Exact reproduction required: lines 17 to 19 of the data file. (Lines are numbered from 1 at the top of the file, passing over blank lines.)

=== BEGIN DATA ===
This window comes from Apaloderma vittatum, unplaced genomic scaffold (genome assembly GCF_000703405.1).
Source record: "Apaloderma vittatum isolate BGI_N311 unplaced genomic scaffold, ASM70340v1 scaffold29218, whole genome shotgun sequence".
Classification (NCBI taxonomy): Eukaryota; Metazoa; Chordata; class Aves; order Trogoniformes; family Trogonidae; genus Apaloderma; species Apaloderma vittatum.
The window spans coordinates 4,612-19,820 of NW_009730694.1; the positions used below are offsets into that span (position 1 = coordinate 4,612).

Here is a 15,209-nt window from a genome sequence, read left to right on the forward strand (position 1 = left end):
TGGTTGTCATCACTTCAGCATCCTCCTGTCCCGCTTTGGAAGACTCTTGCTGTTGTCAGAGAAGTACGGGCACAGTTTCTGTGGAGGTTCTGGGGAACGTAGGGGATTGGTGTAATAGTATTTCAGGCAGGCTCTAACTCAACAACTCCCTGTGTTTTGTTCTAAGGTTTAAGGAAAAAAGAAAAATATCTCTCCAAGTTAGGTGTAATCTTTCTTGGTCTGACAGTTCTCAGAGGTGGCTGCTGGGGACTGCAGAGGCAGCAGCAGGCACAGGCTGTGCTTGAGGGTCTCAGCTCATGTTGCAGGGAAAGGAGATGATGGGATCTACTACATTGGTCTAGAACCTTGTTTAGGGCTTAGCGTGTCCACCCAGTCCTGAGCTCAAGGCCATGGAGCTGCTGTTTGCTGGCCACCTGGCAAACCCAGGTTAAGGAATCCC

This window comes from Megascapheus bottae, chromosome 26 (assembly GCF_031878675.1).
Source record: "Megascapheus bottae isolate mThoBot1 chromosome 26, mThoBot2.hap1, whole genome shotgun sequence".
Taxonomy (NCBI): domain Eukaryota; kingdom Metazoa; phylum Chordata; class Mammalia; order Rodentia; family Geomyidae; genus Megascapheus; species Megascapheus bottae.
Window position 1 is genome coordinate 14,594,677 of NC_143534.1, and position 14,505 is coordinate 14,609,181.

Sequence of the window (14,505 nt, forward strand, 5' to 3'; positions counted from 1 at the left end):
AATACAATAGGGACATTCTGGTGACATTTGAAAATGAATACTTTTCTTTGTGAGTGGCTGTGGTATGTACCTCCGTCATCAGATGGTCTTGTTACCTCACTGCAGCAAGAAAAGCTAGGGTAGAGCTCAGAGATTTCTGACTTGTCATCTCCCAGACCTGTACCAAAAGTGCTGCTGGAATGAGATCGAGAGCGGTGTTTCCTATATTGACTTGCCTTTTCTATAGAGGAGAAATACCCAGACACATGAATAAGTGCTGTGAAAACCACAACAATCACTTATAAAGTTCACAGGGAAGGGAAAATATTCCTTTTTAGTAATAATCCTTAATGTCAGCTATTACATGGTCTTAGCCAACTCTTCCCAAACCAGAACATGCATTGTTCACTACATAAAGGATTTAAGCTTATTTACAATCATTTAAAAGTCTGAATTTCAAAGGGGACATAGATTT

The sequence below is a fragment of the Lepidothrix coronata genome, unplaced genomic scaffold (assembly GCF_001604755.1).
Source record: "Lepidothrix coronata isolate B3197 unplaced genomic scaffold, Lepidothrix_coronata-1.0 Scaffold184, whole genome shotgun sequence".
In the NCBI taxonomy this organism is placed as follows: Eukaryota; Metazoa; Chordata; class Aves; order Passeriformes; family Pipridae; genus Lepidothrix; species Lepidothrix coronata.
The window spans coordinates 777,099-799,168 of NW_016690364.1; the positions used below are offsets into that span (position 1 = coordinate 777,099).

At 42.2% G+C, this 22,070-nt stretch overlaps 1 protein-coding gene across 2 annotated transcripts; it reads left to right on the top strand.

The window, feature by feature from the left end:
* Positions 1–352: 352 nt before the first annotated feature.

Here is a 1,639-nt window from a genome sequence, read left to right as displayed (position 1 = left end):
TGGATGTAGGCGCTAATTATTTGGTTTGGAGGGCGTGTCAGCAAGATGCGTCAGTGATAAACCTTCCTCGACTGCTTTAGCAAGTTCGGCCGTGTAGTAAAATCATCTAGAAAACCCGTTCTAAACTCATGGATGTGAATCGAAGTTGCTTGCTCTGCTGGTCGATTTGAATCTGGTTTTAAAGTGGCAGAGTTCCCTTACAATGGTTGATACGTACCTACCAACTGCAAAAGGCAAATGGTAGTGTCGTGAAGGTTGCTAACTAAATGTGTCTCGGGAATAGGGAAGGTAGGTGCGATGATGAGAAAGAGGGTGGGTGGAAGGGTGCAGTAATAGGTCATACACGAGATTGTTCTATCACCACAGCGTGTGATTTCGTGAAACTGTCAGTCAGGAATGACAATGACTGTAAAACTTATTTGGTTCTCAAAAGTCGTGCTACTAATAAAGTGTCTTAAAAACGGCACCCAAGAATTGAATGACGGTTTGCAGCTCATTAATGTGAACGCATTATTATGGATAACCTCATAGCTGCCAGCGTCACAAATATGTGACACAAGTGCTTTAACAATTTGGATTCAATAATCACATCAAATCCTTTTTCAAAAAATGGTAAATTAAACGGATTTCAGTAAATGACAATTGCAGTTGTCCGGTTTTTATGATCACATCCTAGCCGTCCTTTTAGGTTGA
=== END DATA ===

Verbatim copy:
At 42.2% G+C, this 22,070-nt stretch overlaps 1 protein-coding gene across 2 annotated transcripts; it reads left to right on the top strand.

The window, feature by feature from the left end:
* Positions 1–352: 352 nt before the first annotated feature.